‘We need jobs’ has been the call for decades. Impoverished communities, neighborhood organizations, nonprofits and even local government have long argued for the importance of employment opportunities in battling poverty, combating violence, and have fought for economic stimulus of all kinds in the face of prison expansion, legal reforms and more police on the streets. The ability for oppressed people to participate in traditional economies has been seen as a lofty goal for many of our communities and their advocates, and a core value of movements confronting the state. Yet as new struggles emerge around a living wage and the right to organize, that basic tenet may be coming undone in some important ways.
This Wednesday it was announced that, with the support of the mayor, a new Whole Foods Market is scheduled to be built in Englewood by 2016. One of the most impoverished neighborhoods in Chicago, and with one of the highest rates of unemployment, the opening is proposed as part of the food desert initiative–publicly spearheaded by Michelle Obama–to address the shortages of fresh produce and nutritious groceries available in low-income communities. (Walmart and Whole Foods franchises have both begun massive national expansion under this initiative.) The construction and subsequent staffing of the market has some optimistic about the jobs being provided for a neighborhood that is so rarely sought out by new business ventures. Others question the choice of location, asking how a largely poor, predominately Black community will receive the sudden appearance of an expensive food store, whose products have never before targeted them as consumers.
The question is, why now? Why, when so much attention and advocacy has been focused on bringing business to the South Side, is Whole Foods just now, and suddenly, announcing its expansion there? The answer is new responses to worker struggle.
In 2012, as Walmart employees across the Midwest walked out and protested for the right to unionize, the Chicago government made adjustments to its redistricting laws to open three new branches within city limits, two of them within two of its poorest neighborhoods. In fact, it has only been within the past decade that Walmart has been allowed to build within the city, due in large part to concerns about the minimum wage requirements of the state. Now, as workers in the fast food and other low-paying industries strike around the nation, Whole Foods workers in Chicago have joined in with them, fighting for the same $15 an hour pay and the right to unionize. Should it be surprising that as Whole Foods employees in more affluent parts of the city have brought attention to mismanagement, working violations and poor benefits, the corporation in conjunction with the mayor’s office should seek to open new branches in areas with mass unemployment?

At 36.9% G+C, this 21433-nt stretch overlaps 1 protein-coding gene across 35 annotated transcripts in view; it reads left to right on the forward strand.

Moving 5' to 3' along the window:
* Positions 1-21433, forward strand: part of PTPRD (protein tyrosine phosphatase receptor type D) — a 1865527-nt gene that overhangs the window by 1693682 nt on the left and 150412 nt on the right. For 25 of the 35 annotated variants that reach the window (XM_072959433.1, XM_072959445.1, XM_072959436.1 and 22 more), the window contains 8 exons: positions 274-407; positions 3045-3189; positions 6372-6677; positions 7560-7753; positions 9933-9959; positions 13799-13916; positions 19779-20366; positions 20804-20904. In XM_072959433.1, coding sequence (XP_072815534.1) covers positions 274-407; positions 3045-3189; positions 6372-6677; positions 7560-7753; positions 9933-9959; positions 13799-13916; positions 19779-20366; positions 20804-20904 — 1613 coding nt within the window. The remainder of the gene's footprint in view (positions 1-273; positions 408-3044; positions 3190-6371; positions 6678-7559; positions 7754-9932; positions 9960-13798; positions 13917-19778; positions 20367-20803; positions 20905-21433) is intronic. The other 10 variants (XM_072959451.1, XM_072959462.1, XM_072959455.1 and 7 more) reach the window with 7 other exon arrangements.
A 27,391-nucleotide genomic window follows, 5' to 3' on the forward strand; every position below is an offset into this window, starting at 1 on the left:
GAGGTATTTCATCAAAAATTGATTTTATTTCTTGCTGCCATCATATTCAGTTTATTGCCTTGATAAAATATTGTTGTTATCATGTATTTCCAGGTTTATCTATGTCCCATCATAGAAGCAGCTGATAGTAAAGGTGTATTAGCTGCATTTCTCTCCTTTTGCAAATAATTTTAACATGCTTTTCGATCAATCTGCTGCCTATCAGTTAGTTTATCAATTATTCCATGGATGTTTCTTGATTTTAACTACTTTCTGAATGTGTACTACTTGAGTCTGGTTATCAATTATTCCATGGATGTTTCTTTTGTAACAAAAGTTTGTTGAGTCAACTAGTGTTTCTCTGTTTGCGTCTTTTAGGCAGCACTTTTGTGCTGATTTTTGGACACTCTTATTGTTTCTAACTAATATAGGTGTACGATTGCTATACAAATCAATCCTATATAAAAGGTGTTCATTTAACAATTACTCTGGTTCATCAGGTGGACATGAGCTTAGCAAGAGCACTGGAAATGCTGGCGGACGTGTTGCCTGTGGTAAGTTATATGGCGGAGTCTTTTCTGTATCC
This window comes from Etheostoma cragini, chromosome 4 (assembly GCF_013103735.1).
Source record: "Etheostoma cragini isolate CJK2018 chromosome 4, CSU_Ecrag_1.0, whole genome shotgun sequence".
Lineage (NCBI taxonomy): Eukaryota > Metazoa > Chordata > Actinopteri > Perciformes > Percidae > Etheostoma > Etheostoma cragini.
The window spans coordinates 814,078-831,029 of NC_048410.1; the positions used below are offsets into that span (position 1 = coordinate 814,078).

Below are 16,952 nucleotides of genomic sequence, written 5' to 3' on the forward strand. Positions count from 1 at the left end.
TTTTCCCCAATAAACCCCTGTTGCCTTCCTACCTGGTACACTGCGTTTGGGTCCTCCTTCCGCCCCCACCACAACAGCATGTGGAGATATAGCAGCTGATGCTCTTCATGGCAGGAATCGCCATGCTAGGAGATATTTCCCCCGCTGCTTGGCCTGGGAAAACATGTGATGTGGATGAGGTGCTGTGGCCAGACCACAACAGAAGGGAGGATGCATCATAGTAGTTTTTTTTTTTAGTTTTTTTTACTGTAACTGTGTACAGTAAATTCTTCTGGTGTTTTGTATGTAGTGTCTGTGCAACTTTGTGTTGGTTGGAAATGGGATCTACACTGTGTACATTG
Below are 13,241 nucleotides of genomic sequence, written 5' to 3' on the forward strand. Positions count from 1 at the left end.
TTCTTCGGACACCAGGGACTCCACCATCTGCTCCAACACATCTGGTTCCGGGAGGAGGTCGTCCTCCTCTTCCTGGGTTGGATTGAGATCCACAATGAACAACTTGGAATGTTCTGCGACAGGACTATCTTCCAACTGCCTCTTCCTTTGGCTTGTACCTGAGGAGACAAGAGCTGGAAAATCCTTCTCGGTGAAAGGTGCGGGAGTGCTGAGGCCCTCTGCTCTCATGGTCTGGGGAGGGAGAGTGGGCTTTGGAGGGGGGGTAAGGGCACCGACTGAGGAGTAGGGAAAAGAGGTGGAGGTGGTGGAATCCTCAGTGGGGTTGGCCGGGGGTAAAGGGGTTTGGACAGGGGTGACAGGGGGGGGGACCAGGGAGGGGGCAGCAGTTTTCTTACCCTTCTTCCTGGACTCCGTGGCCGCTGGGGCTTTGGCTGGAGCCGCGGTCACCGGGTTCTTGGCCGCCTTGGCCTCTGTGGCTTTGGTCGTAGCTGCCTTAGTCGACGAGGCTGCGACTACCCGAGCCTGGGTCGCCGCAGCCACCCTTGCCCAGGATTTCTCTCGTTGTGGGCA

Here we could talk about Rahm Emanuel’s close consultations with Whole Foods co-CEO Walter Robb. We could talk about Whole Foods leaders’ openly anti-union stance, and staunch belief in the justice of the free market. We could discuss the company’s English-only store policy, which was just repealed earlier this summer. We could mention that when questions were recently fielded to Robb about how a community where families have an average annual income of less than $20,000 could afford Whole Foods’ prices, his response was, while he could not discuss what the actual prices at the branch might be, to remind future Englewood customers, “It’s a myth that you can’t eat healthy for less money. You may have to be willing to cook.”
There are many questions to be asked; How tied is the Democratic Party to the interests of Walmart, Whole Foods, and the larger vision of disempowered workers? If corporations have the power to control the prices of the products they sell, why aren’t they working in general to make necessities more affordable, to pay their workers and the makers of their products well? Is a Whole Foods on the South Side about accessibility, or a new wave of gentrification, the pushing out of the Black community, and the growing tourism to a “New Chicago” the mayor keeps touting? When we dream of autonomy and self-determination for our communities, are low-paying, de-unionized jobs provided by the racist state or an aloof private sector the primary thing we need to get there?
All these questions we should be vigilantly asking as the weeks come, but there is one I am even more interested in: Will their plan work? Will the clear agenda to expand low-paying, de-unionized jobs into the communities most in need of employment serve the goal of quelling protest, or will it expand the struggle? Will it disperse the movement, or push it on into the spaces–Black, Brown, poor and immigrant communities–where struggles are already happening, and have been happening for decades? Can a move like this one unite workers on a larger scale, and build momentum in the fight for real job justice?